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Academic publishing in South Africa: it’s complicated


An Academy of Science of South Africa report on academic publishing in the country highlights a pronounced growth spurt between 2005 and 2014 but also shortfalls in transformation and instances of questionable publishing practices.

The report ‘Twelve years later: second ASSAf report on research publishing in and from South Africa’, released on 29 April, was authored by Robin Crewe, Wieland Gevers and Susan Veldsman with data from the Centre for Research on Evaluation of Science and Technology at Stellenbosch University.

It says South Africa saw a three-fold increase in research articles between 1995 and 2014. Journal publications peaked at around 13,300, of which 38 per cent were in the humanities, arts and social sciences and 35 per cent in natural and agricultural sciences. Engineering and applied technology constituted the smallest share.

As Research Africa reported last week, collaboration is on the up. The number of papers with international collaborators tripled between 2005 and 2015.

Quality markers are climbing, too. The number of South African papers among the world’s most highly cited grew markedly between 1995 and 2014. The report states that South Africa is “over-represented in the upper echelons of world science” as more than 1 per cent of its papers are in the top 1 per cent of the world’s most highly cited papers.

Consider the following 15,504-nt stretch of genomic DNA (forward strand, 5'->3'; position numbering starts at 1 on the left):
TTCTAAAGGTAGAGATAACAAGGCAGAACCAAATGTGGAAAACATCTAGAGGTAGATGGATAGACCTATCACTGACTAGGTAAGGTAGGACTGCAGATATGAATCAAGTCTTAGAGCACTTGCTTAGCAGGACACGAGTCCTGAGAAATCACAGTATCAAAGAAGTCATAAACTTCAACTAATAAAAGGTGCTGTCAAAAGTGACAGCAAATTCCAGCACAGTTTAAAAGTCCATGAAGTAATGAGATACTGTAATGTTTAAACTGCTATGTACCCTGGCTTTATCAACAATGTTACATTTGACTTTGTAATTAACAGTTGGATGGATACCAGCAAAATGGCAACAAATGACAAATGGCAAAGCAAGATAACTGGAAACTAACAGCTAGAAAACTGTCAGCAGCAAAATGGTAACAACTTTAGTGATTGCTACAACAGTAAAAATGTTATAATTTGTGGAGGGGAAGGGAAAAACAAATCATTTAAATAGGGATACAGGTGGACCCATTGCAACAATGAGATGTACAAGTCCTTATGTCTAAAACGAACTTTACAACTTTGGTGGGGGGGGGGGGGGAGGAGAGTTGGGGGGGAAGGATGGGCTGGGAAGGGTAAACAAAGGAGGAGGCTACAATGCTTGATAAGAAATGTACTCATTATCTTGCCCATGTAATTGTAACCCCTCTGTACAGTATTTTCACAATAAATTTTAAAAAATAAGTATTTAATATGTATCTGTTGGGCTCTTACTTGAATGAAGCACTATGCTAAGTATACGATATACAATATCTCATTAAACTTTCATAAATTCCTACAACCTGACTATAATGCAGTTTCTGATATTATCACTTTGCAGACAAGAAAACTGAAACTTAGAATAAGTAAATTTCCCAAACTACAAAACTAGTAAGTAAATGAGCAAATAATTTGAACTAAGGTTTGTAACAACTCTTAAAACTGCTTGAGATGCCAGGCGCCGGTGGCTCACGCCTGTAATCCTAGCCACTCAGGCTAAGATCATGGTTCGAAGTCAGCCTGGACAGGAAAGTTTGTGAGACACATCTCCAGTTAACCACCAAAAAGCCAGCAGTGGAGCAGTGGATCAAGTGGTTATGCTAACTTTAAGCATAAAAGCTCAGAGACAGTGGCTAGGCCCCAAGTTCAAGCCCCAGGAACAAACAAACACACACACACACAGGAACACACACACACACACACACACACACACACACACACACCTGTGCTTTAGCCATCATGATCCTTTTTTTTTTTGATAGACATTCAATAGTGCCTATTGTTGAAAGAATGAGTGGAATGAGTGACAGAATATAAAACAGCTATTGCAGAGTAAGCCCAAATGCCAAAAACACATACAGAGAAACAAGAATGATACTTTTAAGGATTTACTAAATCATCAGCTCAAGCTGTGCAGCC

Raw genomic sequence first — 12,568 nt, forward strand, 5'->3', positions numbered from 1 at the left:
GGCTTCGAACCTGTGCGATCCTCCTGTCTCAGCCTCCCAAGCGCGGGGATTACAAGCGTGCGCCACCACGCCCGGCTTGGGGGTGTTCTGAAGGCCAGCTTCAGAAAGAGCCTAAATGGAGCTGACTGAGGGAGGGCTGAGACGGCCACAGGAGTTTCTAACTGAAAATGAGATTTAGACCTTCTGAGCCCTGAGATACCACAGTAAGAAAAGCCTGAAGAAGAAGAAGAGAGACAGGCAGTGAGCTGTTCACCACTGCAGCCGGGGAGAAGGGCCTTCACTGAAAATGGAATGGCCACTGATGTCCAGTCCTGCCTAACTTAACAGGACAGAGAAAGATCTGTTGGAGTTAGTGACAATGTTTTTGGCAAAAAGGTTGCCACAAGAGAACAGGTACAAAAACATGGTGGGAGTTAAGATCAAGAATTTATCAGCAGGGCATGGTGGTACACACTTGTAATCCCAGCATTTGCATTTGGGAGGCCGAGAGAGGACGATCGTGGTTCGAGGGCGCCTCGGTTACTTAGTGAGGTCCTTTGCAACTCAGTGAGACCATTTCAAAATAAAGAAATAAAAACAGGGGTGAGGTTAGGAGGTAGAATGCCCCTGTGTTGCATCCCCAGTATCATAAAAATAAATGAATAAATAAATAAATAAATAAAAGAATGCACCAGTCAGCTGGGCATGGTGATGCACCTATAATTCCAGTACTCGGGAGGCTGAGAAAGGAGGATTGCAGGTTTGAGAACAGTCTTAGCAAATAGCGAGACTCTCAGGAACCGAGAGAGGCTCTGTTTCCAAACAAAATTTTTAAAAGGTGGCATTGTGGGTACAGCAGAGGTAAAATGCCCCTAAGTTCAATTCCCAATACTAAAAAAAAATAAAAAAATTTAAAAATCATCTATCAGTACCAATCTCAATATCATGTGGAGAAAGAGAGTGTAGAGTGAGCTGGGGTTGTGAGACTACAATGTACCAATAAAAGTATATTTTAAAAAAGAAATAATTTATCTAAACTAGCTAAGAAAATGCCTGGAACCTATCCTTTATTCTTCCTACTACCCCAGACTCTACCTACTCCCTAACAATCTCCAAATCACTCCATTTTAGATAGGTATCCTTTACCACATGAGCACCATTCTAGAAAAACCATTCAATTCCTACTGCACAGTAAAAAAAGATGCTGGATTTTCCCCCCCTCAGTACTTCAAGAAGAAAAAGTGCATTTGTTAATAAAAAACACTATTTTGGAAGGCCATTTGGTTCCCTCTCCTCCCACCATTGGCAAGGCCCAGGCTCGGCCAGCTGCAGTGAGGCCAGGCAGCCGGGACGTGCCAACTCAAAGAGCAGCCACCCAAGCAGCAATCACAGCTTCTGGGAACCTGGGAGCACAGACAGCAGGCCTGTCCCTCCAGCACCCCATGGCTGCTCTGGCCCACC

Transformation hiccups

However, the publication boom has not managed to balance out inequalities in South Africa’s academic space. While praising the “enormous efforts to transform the research publishing community”, the report shows that the bulk of papers in South Africa continue to be penned by white academics and men.

The report examines the demographics of South Africa’s total author pool in terms of race, gender, and age. While the share of both black and women authors grew over the period studied, growth stalled towards the end, the report says. Publications by women climbed from 28.6 per cent in 2005 to 32.5 per cent in 2013, but then decreased slightly to 32.3 per cent in 2014. Similarly, the proportion of papers produced by black researchers (defined as “African” in the report”) more than doubled from 7 per cent in 2005 to 18 per cent in 2013. However, it stayed level in 2014, and so did the proportion of “coloured” and “Indian” authors that year.